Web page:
The Athlone Castle joined a convoy and they took up convoy formation, zigzagging as they went, steaming at the speed of the slowest ship. As they steamed down the west coast of Africa, it was easy to forget there was a war on. Dinner followed on to lunch, which followed on to breakfast. The tropical sun made the winter of Carlisle seem like another world. It would have been idyllic but for one thing. They were on the Atlantic Ocean and the ship pitched up and down, bow to stern, like a cork on the mighty swell. “Breakfast this morning sir?” The stewards would ask, “Or shall I save you the trouble and throw it over the side?” This made an interesting choice for a lot of the intrepid servicemen. Many could not even face a meal. They spent much of their time at the rail of the ship retching and heaving. Douglas was one of them. Many of his comrades, with complexions all sorts of shades of white and green, would rush to the side with him. You had to go to the right side too. The wrong one would mean the wind would throw it back in your face. Quite a few had that experience. Some of Dougie’s comrades were not affected and they laughed at the others and ate heartily. “How come some lads are okay and I’m in this state?” Dougie asked a steward. “Just wait until we round the Cape,” came the reply. They were prophetic words.
    The convoy stopped off at Freetown, West Africa. There was some problem with the Athlone Castle’s propeller. The convoy went on ahead. Those on the Athlone Castle were assured that at full speed she would soon catch up. Submarine danger too would be minimised by the speed of the Athlone Castle. No submarine could keep up so the only way they could run into a problem was if a sub was in position lying in wait. That was re-assuring! At Freetown, youngsters from the villages along the coast would swim out to the ship and dive for coins thrown from the side. It was an interesting diversion on route to the main stop, Cape Town. One day Dougie was awakened by a steward, “Did you feel that bump last night?” A little alarmed Dougie asked, “What bump?” The steward laughed, “The bump as we crossed the equator!” After breakfast that morning, there were the traditional ceremonies for crossing the bar. Lads were held in a chair, soaped up and then catapulted backwards into the swimming pool. In the pool a bunch of lads were ready to administer a good few ‘duckings’ before the new boys were released from the initiation ceremony.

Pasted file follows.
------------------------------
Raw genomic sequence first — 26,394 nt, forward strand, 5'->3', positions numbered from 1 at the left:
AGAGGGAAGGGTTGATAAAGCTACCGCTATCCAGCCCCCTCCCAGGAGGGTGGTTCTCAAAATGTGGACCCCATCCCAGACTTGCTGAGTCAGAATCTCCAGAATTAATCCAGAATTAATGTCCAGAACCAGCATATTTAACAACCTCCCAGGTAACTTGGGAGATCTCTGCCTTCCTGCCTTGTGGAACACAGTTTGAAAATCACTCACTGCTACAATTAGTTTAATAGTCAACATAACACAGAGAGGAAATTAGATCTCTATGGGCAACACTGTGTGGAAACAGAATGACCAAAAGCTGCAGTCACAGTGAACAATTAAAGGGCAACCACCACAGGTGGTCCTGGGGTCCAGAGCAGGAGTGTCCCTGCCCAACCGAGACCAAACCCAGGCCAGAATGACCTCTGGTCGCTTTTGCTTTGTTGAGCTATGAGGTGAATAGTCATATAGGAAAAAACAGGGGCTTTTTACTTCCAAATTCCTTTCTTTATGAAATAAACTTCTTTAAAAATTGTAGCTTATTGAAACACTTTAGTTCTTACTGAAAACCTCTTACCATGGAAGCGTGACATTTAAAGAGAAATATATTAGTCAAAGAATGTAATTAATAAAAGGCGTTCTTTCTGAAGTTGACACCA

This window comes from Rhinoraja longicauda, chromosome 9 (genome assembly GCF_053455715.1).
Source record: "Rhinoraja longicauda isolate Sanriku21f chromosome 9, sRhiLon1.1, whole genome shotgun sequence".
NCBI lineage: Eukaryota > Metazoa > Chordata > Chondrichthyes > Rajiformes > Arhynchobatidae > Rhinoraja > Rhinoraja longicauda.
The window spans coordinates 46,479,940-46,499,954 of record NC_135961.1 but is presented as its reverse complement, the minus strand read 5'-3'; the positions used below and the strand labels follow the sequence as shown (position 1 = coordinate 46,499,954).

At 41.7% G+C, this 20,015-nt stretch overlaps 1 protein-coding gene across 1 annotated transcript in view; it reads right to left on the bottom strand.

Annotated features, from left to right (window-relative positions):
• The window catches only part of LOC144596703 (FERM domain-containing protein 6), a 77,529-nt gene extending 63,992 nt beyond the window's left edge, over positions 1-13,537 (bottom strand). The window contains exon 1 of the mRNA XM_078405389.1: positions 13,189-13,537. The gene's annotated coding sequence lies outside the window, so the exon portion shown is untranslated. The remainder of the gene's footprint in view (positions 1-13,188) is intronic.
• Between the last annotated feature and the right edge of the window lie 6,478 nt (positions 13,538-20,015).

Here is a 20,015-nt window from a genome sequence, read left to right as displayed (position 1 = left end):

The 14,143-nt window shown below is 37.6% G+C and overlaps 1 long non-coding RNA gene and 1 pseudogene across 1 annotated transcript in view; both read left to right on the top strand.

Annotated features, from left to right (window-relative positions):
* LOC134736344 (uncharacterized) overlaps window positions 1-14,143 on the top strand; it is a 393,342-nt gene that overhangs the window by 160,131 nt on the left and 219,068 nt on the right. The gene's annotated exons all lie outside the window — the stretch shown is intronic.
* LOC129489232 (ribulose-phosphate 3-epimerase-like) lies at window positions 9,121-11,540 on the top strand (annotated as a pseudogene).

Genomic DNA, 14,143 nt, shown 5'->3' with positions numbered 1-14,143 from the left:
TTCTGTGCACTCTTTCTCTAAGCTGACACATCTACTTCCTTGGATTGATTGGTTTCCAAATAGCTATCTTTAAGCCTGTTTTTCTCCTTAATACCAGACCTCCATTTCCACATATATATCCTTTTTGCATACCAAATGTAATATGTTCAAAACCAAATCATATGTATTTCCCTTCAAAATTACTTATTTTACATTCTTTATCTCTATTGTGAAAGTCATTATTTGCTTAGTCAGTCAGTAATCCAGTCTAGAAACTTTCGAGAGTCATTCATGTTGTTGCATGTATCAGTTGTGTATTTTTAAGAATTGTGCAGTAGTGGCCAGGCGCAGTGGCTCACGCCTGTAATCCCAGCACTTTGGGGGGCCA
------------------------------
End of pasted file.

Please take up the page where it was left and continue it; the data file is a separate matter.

Finally, they arrived off the Simonstown naval base at Cape Town. There, they put in to take on fuel and supplies. The bonus was a few days ashore. Cape Town was a different world. Indeed, to a young man who had pushed a painter’s barrow round the towns of the Scottish Borders in the cold and the rain, it was a paradise with blue skies and sunshine, lovely temperatures and flowers and fruit in abundance. Local families would play host to 'the boys.' Dougie met the Lee family who had emigrated to South Africa from Manchester. They had a luxurious home in the rich neighbourhood of Seapoint. Residents had their yacht down at the marina. It was fabulous. An excursion up Table Mountain, courtesy of the Lee’s, was breathtaking. Dougie and Frank were invited to the Lee’s son's 21st birthday. Dougie would keep in touch with these kind people who had ‘adopted’ him for a few days.